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Academics Urge FTC to Endorse Case-by-Case Approach on Net Neutrality Concerns PDF Print E-mail
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The FCC is considering a new Open Internet Order that could harm consumers by invoking Title II and banning paid prioritization. While the vast majority of  business arrangements between Internet and edge providers are pro-consumer, it is possible that a few harmful agreements may arise. But these cases should be judged on their merits. Instead, the FCC stands ready to adopt a proposal that would ban paid priority altogether, even though many such agreements would benefit consumers.


Today, 32 academics and scholars with expertise in law, business, economics, and public policy sent a letter to the Federal Trade Commission (FTC) — the nation’s chief agency for competition advocacy — urging it to caution the FCC against Title II and a blanket ban on paid prioritization.


“It’s sadly ironic that those advocating rigid net neutrality rules talk about permissionless innovation, yet want to ban paid prioritization — a type of commercial agreement that essentially doesn’t even exist yet,”  said Geoffrey Manne, Executive Director of the International Center for Law & Economics, which organized the letter. “What has really kept the Internet ‘free’ and ‘open’ has been focusing government on demonstrated problems, while remaining humble enough to admit that regulators don’t know what the future might, or should, look like. Net neutrality concerns over paid prioritization arrangements should be addressed if and when such deals actually occur—and only if they result in actual harm. The FTC should urge the FCC to adopt a case-by-case approach (like antitrust’s rule of reason) guided by economics, not hysterics and political pressure.”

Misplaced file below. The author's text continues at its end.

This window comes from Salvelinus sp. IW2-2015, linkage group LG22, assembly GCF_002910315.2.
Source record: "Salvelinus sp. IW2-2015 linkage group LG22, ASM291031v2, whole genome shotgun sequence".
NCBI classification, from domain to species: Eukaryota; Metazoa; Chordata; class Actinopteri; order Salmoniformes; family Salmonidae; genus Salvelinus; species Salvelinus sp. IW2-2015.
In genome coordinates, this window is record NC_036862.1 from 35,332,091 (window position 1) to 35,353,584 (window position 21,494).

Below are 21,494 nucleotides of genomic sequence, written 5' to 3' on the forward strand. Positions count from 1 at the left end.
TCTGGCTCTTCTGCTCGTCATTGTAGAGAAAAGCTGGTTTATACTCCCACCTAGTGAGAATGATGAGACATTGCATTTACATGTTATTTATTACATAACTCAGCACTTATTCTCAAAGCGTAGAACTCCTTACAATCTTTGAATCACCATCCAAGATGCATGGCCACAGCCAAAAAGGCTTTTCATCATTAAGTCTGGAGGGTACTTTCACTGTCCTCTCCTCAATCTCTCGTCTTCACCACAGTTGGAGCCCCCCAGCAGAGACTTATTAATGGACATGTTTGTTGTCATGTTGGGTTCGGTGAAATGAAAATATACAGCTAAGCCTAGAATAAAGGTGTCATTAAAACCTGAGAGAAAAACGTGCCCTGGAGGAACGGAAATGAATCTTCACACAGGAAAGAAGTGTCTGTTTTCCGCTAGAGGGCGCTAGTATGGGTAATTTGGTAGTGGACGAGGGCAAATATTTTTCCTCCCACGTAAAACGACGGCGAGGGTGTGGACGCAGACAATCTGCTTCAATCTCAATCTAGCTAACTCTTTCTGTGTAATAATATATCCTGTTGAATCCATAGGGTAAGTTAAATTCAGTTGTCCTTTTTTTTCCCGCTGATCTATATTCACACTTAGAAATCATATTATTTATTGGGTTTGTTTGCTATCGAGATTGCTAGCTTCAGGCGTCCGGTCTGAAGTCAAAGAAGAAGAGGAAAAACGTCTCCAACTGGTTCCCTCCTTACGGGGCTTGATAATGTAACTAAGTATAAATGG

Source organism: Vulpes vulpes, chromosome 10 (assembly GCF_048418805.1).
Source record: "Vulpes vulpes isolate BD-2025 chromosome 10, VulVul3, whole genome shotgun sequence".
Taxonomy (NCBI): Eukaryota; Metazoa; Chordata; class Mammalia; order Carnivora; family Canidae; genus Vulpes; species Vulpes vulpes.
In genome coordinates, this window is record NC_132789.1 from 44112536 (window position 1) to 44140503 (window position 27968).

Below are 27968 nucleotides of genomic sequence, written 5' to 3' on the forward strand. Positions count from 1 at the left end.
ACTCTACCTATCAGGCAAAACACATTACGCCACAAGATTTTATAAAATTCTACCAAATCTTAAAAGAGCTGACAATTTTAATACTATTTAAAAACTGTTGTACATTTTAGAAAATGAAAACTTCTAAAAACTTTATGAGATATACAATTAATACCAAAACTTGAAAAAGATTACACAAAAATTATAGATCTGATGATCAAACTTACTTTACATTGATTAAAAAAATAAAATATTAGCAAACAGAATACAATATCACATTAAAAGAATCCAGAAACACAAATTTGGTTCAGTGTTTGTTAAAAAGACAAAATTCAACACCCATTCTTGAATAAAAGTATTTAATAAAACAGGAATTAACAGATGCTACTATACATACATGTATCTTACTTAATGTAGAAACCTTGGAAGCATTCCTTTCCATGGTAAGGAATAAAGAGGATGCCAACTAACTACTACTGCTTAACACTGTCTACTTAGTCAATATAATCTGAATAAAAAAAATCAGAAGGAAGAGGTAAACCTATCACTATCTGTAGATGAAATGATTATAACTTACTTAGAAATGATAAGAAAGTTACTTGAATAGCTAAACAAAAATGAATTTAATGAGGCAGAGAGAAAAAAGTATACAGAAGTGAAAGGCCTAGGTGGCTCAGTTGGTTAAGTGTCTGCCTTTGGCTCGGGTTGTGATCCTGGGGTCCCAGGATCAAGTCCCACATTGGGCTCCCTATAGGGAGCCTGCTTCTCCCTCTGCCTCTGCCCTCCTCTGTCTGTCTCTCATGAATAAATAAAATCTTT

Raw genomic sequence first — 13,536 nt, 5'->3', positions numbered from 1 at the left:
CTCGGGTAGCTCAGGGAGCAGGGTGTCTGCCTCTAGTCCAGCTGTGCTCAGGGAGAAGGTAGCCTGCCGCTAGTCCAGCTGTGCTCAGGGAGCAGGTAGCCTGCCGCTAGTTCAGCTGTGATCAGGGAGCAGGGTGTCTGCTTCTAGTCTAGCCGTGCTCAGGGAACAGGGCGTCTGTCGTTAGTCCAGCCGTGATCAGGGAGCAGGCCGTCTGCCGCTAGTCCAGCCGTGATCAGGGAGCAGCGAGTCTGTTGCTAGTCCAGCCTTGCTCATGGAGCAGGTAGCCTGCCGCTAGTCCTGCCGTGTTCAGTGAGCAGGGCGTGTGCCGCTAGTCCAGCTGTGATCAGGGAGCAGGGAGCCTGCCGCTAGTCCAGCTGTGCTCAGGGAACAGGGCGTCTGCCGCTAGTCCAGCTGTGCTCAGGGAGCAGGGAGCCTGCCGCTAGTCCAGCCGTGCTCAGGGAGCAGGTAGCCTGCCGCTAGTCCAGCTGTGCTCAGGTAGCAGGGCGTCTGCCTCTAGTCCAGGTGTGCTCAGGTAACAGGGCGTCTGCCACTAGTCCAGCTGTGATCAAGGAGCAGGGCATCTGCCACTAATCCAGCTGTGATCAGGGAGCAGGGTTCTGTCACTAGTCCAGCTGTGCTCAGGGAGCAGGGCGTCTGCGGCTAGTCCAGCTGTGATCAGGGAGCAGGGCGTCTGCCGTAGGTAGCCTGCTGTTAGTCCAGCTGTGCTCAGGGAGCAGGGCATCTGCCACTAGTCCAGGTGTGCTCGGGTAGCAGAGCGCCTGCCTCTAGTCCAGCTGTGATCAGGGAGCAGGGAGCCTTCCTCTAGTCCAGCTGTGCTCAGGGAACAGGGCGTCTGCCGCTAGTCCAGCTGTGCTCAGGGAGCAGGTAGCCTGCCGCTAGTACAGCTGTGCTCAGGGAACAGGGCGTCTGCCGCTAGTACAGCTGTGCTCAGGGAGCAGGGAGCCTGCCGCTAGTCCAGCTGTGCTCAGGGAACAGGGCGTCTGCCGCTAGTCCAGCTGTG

The letter calls on the FTC to endorse such an approach and to urge the FCC to adopt it in any Open Internet rules the Commission may issue. The FTC regularly files comments with other government bodies as part of its competition advocacy program, and we believe this contentious issue begs for its expert guidance.


Read the full letter here.